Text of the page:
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Big Discounters Were Big Winners

The outlook for holiday shopping was hazy Thursday after the nation's retailers reported a mixed start to the holiday season that showed consumers willing to spend only when they found a bargain.

As merchants released their results Thursday, the winners were those that heavily discounted over the Thanksgiving weekend, including Wal-Mart Stores Inc. and J.C. Penney Co. Inc. One of the biggest disappointments was upscale Nordstrom Inc., usually a top performer.

An upbeat surprise came from Limited Brands Inc., which has long struggled with disappointing sales, announced solid gains in November, a sign that its fashion makeover could be working.

"Things are improving, but I still think that consumers are being careful with their shopping," said Madison Riley, a strategist at Kurt Salmon Associates. "The holiday season won't be a disaster. It will be solid, but it won't be a home run."

Ken Perkins, president of Retail Metrics LLC, a research firm in Swampscott, Mass., noted that overall November's results were disappointing.

"Overall, department stores took it on the chin," he said.

The Commerce Department reported separately Thursday that personal spending edged up modestly in October, while incomes rose 0.4 percent. In another report, the Labor Department said the number of hurricane-related job losses totaled just 9,600 last week, a substantial improvement from the 21,000 the previous week. The total number of jobs lost to Katrina, Rita and Wilma is now estimated at 592,000.

Retail analysts were optimistic going into the holiday season because gasoline prices have fallen from their September highs. The latest batch of upbeat economic data and a rebound in consumer confidence in November were encouraging signs that consumers might be more generous this holiday season.

But merchants do face big challenges this season — although gas prices have fallen, they remain above last year's levels and home heating costs are also expected to be high this winter.

Wal-Mart, which stumbled last holiday season by not discounting enough, benefited by offering more markdowns this year. The world's largest retailer posted a same-store sales increase of 4.3 percent, matching estimates from analysts polled by Thomson Financial. Same-store sales are those from stores open at least a year, and are considered the best indicator of a retailer's health.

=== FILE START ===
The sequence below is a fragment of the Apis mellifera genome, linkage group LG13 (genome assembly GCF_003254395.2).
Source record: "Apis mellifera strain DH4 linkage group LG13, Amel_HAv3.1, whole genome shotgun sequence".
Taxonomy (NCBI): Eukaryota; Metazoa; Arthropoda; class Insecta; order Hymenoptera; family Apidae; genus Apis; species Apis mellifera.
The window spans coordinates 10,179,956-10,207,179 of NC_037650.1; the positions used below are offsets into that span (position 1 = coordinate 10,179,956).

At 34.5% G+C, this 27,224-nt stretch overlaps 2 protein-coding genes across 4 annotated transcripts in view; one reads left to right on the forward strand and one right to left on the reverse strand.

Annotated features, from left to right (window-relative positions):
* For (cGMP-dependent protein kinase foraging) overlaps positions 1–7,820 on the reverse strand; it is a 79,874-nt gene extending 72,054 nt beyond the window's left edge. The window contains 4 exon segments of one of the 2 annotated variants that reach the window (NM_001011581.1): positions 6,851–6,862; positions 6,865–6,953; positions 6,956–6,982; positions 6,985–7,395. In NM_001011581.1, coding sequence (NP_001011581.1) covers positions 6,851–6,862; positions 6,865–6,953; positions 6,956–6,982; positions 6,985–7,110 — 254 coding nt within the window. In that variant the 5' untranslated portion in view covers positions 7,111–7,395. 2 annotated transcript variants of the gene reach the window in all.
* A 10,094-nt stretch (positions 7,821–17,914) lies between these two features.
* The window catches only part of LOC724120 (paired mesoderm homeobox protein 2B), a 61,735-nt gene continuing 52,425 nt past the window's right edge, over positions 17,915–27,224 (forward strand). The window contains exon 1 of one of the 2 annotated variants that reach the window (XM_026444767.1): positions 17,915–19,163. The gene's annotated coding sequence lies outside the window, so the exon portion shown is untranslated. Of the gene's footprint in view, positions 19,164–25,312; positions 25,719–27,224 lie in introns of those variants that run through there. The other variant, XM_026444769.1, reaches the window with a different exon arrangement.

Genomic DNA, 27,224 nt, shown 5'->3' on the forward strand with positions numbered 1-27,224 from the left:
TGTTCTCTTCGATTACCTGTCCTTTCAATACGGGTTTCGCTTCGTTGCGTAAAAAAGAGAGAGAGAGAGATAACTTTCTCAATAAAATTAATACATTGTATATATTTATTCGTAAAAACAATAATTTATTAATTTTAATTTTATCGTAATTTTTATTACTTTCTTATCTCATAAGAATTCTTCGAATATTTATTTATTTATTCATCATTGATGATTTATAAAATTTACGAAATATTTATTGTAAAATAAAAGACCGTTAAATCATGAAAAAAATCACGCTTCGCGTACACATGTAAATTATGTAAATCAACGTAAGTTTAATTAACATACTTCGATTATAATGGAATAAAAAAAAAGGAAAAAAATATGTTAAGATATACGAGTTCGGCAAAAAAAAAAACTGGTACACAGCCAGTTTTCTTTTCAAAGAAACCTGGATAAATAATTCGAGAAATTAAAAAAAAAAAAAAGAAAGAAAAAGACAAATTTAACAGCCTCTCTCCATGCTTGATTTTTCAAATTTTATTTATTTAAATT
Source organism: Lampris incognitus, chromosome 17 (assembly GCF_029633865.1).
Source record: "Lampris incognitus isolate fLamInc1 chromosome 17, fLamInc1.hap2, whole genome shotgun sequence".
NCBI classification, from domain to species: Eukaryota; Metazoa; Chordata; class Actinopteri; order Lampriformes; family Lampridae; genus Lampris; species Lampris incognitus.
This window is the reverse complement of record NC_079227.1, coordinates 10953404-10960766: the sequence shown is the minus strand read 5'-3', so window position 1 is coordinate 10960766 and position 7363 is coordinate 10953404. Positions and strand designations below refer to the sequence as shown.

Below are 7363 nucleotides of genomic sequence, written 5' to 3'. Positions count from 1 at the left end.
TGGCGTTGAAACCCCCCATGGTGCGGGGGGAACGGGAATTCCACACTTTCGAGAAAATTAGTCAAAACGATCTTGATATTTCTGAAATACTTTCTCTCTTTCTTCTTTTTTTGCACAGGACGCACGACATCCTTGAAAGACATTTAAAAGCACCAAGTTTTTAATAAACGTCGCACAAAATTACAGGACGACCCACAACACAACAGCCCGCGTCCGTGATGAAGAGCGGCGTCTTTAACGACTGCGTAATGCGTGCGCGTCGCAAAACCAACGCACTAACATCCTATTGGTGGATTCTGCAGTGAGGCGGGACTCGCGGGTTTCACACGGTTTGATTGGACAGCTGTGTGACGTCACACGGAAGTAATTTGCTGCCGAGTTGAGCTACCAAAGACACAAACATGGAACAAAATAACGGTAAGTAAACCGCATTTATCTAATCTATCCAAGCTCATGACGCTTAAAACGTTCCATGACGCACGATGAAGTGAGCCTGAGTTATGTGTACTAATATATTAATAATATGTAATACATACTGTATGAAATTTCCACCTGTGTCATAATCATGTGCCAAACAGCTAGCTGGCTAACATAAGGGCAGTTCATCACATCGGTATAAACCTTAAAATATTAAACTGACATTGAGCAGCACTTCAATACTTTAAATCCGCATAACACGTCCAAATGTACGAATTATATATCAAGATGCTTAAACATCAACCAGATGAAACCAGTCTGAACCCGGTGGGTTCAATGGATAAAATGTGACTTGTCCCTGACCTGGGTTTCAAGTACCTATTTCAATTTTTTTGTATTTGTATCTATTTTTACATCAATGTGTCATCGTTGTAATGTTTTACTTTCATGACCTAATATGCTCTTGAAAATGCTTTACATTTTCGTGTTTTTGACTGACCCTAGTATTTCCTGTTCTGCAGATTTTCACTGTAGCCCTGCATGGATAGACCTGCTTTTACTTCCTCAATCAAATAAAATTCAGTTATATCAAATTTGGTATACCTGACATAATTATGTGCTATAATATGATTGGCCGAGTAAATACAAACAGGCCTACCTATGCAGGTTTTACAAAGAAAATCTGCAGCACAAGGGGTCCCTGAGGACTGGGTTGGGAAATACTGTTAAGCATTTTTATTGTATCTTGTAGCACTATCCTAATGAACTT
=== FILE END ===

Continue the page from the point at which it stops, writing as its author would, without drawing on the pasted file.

Wal-Mart's total sales increased 9.4 percent.

Still, the discounter said it expects a modest same-store sales growth for December of 2 percent to 4 percent.

Discount rival Target Corp., whose business may have been hurt by Wal-Mart's more aggressive stance, had a 2.6 percent increase in same-store sales, in line with its already reduced forecast of 2 percent to 3 percent. The results came slightly under the 2.7 percent Wall Street forecast. Total sales rose 3.2 percent.

"Our performance strengthened as the month progressed and sales growth for the Thanksgiving week was consistent with our original expectations," said Bob Ulrich, chairman and CEO of Target. He called the outlook for the holiday season "optimistic."

Costco reported a 6 percent gain last month in same-store sales. That was down from the 7.9 percent estimate. Costco's total sales rose 9 percent.

BJ's Wholesale Club Inc. posted sales gain of 1.8 percent, below the 3.5 percent estimate. Total sales rose 5.3 percent.

ShopKo Stores Inc. suffered a 3.9 percent same-store sales decline, worse than the 1.0 percent forecast. Total sales fell 4.7 percent.

High-end stores such as Nordstrom and Neiman Marcus Group Inc. reported only modest gains. Nordstrom's same-store sales rose 2.8 percent, well off the 4.6 percent analysts expected. Total sales rose 5.8 percent.

Neiman Marcus had a modest 4 percent same-store sales increase. Total sales rose 6.6 percent. Thomson Financial does not offer sales estimates since the luxury retailer is now a privately held company.

Federated Department Stores Inc., whose acquisition of May Department Stores Co. closed in August, suffered a 3.4 percent same-store sales decline, well off the 0.8 percent gain analysts forecast. Total sales rose 89.3 percent.

Same-store sales include only Macy's and Bloomingdale's locations. Total sales include the stores acquired from May.

"Although business was strong over the Thanksgiving Day weekend, we were disappointed with our sales earlier in November," said Terry J. Lundgren, Federated's chairman, president and CEO, in a statement.

J.C. Penney had a same-store sales gain of 3.6 percent in its department store group, better than the 1.9 percent estimate. Total sales rose 9.3 percent.

Gap Inc. posted a 4 percent decrease in same-store sales, though the results were better than the 5.1 percent drop analysts forecast. Total sales rose were unchanged from a year ago.

Limited, which has been reworking its merchandise, posted a 5 percent gain in same-store sales, better than the 2 percent forecast. Total sales rose 7 percent.

Bebe Stores Inc. had a 4.2 percent gain, just under the 4.3 percent forecast. Total sales rose 13.2 percent.

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